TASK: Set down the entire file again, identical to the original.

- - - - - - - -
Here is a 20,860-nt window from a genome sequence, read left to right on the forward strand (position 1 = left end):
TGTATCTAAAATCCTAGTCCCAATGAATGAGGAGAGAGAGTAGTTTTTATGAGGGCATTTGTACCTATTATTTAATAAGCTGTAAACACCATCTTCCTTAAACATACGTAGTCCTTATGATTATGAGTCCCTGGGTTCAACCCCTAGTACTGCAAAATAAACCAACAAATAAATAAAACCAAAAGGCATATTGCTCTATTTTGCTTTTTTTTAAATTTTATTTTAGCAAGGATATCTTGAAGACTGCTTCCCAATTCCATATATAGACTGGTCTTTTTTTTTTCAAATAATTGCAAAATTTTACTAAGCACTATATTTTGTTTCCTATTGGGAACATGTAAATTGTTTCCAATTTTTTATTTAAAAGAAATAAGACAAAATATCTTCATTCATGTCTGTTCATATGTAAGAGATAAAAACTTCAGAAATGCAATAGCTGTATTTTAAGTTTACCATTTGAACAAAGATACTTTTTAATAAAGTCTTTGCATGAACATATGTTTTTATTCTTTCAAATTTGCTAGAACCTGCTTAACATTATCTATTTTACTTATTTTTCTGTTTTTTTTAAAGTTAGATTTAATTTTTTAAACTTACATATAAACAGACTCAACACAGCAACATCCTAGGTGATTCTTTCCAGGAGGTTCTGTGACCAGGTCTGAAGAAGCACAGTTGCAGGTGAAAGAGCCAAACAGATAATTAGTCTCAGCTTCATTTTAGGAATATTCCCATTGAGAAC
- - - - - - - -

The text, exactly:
Here is a 20,860-nt window from a genome sequence, read left to right on the forward strand (position 1 = left end):
TGTATCTAAAATCCTAGTCCCAATGAATGAGGAGAGAGAGTAGTTTTTATGAGGGCATTTGTACCTATTATTTAATAAGCTGTAAACACCATCTTCCTTAAACATACGTAGTCCTTATGATTATGAGTCCCTGGGTTCAACCCCTAGTACTGCAAAATAAACCAACAAATAAATAAAACCAAAAGGCATATTGCTCTATTTTGCTTTTTTTTAAATTTTATTTTAGCAAGGATATCTTGAAGACTGCTTCCCAATTCCATATATAGACTGGTCTTTTTTTTTTCAAATAATTGCAAAATTTTACTAAGCACTATATTTTGTTTCCTATTGGGAACATGTAAATTGTTTCCAATTTTTTATTTAAAAGAAATAAGACAAAATATCTTCATTCATGTCTGTTCATATGTAAGAGATAAAAACTTCAGAAATGCAATAGCTGTATTTTAAGTTTACCATTTGAACAAAGATACTTTTTAATAAAGTCTTTGCATGAACATATGTTTTTATTCTTTCAAATTTGCTAGAACCTGCTTAACATTATCTATTTTACTTATTTTTCTGTTTTTTTTAAAGTTAGATTTAATTTTTTAAACTTACATATAAACAGACTCAACACAGCAACATCCTAGGTGATTCTTTCCAGGAGGTTCTGTGACCAGGTCTGAAGAAGCACAGTTGCAGGTGAAAGAGCCAAACAGATAATTAGTCTCAGCTTCATTTTAGGAATATTCCCATTGAGAAC